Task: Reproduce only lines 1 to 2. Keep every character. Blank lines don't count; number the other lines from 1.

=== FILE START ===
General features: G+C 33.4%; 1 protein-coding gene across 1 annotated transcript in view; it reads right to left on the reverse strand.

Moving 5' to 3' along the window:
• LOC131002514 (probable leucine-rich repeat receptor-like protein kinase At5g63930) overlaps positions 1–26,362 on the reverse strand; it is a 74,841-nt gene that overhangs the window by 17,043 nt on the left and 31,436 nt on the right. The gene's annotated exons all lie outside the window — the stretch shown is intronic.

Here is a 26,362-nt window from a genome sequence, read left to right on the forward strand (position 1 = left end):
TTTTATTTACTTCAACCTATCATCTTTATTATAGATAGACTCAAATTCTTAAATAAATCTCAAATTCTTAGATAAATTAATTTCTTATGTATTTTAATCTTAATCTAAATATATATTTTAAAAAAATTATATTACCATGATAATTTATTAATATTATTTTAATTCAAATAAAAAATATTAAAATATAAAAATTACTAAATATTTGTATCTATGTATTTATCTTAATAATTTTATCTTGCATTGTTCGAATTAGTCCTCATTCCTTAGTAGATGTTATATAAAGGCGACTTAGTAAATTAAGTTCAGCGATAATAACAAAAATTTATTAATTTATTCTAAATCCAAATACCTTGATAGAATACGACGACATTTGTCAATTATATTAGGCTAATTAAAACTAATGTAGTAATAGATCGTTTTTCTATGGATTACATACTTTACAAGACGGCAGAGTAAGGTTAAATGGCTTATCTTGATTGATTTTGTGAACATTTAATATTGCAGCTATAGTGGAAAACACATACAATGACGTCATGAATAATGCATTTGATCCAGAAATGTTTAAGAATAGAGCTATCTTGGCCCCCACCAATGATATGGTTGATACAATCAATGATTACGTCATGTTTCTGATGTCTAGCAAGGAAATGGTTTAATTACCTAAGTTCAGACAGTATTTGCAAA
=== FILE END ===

General features: G+C 33.4%; 1 protein-coding gene across 1 annotated transcript in view; it reads right to left on the reverse strand.

Moving 5' to 3' along the window: